No decent apps for Windows 8? Think again! Here are 27 great Windows 8 apps
Netflix (Free, requires £5.99 per month subscription) – Netflix is the company your broadband provider has on its dartboard, because the streaming television and video service is proving so popular that it’s demolishing their bandwidth. With series such as Breaking Bad, Dexter and The Killing, not to mention Netflix’s homemade hits such as Kevin Spacey’s House of Cards, and a huge catalogue of movies, there’s always something worth watching. The app streams video in Full HD, and resumes from exactly where you left off – on your Windows 8 PC, or any of the countless other devices the service supports. It also offers user profiles, so you can keep grown-ups viewing separate from the kids’ movies. Although don’t be surprised to see The Muppets Movie or Toy Story 3 in dad’s playlist either.
Vevo (Free) – Vevo is the MTV for the app generation. If you’re of a certain vintage and just about to stop reading there: don’t. Yes, Vevo has plenty of One Direction and Katy Perry on its homepage, but dig deeper and there’s plenty of great music videos for fans of all genres and ages, including some classic live performances from the archives. Vevo is based around mixes: search for a song or artist, and it will run an automatically curated playlist based around your selection until you tell it stop. Alternatively, you can create your own bespoke playlists. Ads are interspersed between songs to pay the rent, but then MTV wasn’t a charity, either.
Outcoldplayer (£1.99) – The curiously named outcoldplayer is a client for the excellent Google Play Music service. For the uninitiated, Google Play Music allows you to store up to 20,000 songs from your own music collection on Google’s servers, so those songs, albums and playlists can be streamed to any device. And it doesn’t cost a bean, either. The £1.99 fee for the outcoldplayer app buys you an attractively designed, tablet-friendly front-end for your music collection, complete with album covers and artist photos (where available). Search is nice and snappy, and you can start random Radio mixes based on the tune/artist you’re listening to, which is a good way of unearthing hidden gems in your collection.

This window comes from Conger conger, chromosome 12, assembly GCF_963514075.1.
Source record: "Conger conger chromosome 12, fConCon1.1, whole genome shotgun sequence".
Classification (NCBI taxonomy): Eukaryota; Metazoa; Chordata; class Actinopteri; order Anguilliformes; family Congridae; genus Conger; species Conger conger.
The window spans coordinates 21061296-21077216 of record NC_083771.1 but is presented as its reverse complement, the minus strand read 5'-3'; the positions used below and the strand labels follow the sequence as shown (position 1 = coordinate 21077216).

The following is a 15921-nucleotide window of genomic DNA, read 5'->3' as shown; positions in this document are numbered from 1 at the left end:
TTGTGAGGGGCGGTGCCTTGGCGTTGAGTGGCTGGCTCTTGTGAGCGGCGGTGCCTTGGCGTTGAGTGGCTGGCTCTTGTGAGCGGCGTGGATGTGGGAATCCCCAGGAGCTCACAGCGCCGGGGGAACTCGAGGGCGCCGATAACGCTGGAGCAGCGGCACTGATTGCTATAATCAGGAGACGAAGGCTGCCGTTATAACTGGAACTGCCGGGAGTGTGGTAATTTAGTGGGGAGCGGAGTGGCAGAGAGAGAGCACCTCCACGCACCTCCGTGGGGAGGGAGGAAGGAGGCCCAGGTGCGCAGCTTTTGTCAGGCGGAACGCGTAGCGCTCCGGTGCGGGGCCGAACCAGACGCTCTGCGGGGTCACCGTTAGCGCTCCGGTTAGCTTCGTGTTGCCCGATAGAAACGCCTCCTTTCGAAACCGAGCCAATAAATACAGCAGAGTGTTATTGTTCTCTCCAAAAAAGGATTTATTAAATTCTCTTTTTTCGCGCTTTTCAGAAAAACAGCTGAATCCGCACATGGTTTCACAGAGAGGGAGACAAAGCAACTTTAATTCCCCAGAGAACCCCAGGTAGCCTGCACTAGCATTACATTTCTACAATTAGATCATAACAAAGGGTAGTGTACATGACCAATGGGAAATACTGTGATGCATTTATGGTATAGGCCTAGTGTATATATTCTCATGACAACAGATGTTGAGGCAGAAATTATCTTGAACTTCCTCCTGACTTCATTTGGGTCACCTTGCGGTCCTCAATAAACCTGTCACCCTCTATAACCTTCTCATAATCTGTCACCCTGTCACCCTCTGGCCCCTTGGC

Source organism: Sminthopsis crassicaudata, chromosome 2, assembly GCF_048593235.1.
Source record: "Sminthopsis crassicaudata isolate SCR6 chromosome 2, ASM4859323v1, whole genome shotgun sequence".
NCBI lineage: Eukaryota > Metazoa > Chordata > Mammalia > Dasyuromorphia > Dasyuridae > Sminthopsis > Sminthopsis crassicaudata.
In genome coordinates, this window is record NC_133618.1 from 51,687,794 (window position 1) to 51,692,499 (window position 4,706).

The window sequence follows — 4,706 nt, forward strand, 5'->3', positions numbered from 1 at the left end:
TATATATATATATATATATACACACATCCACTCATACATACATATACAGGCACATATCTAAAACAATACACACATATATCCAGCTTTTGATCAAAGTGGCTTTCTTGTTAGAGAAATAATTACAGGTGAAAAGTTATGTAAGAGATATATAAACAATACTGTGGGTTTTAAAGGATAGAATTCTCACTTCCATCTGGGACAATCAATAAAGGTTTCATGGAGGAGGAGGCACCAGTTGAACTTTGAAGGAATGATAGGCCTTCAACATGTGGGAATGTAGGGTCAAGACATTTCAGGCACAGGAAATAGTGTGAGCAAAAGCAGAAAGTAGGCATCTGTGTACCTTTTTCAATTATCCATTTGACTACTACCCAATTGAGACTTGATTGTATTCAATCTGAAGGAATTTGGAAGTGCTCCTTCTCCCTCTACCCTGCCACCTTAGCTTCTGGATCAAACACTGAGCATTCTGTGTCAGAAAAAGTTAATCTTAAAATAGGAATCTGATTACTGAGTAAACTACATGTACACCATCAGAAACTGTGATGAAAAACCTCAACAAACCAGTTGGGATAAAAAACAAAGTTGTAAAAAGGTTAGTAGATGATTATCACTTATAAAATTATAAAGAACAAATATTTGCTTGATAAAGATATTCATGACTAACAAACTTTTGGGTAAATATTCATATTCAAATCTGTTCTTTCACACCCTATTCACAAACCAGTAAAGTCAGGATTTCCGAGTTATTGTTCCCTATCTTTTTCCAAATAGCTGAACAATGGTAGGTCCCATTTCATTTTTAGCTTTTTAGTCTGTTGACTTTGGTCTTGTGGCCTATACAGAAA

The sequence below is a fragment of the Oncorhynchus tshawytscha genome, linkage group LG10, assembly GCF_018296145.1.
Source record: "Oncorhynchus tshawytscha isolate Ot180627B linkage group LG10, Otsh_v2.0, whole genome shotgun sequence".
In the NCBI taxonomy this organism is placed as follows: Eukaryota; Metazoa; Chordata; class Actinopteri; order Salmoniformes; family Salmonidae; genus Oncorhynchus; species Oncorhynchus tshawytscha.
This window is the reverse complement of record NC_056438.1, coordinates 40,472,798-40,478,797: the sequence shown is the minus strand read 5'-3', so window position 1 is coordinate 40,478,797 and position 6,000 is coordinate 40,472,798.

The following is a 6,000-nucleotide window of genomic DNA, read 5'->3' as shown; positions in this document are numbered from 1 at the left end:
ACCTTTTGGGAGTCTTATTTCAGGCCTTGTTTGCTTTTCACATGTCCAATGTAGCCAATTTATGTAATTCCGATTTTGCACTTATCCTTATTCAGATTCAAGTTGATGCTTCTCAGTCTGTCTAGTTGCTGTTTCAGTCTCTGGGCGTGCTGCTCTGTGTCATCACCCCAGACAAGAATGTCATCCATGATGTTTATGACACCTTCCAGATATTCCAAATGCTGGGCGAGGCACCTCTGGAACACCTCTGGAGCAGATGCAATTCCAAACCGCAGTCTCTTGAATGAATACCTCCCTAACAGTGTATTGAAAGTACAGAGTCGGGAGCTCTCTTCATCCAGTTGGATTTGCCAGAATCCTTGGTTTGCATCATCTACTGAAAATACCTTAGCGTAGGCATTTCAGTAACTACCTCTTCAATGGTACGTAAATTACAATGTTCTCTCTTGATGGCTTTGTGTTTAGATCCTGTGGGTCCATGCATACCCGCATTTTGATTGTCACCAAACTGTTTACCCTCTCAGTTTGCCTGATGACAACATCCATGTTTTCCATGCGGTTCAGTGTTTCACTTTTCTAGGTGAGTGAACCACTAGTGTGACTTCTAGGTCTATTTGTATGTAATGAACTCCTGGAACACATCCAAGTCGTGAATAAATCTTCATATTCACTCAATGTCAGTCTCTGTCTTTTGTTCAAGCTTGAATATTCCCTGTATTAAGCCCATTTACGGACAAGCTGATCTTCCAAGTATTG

VLC (Free) – A touchscreen Windows 8 version of VLC is finally available and it does everything you’d expect. It is ideal for video and music playback and works with just about any file format you can throw at it. VLC is also good for managing and browsing your media library and the tiled interface makes finding things a breeze. Unlike the slightly dated Desktop version of VLC the Windows 8 app is bright, fresh and looks great.
Edjing (Free) – If you’ve never walked past a DJ’s stand and pictured yourself spinning the wheels of steel you’re dead from the soul down. Edjing lets you scratch and mix your own music collection from a tablet’s touchscreen, proving that – even with all this app’s automatic sync toys and effects – it’s not as easy as it looks. Naturally, this app works best with dance music, rather than Neil Diamond’s Greatest Hits, with virtual buttons to help you skip beats, distort the sound, and tweak the treble, amongst many other effects. A good number of those audio toys are only open to those who cough up for an in-app purchase, which was down from £60 to £5.49 at the time of writing, which is still good value for the amount of fun this will give you at parties.